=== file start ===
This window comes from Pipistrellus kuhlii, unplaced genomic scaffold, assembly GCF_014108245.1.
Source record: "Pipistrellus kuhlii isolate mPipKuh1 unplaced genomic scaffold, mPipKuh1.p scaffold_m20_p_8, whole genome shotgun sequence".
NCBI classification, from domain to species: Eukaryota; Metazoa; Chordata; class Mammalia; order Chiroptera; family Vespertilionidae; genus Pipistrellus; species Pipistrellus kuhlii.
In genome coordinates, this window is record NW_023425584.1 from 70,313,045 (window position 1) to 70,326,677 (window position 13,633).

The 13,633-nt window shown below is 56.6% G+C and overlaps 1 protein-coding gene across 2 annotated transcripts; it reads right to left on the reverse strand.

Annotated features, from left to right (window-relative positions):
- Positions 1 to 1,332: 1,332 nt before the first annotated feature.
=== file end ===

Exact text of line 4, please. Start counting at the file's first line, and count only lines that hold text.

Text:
In genome coordinates, this window is record NW_023425584.1 from 70,313,045 (window position 1) to 70,326,677 (window position 13,633).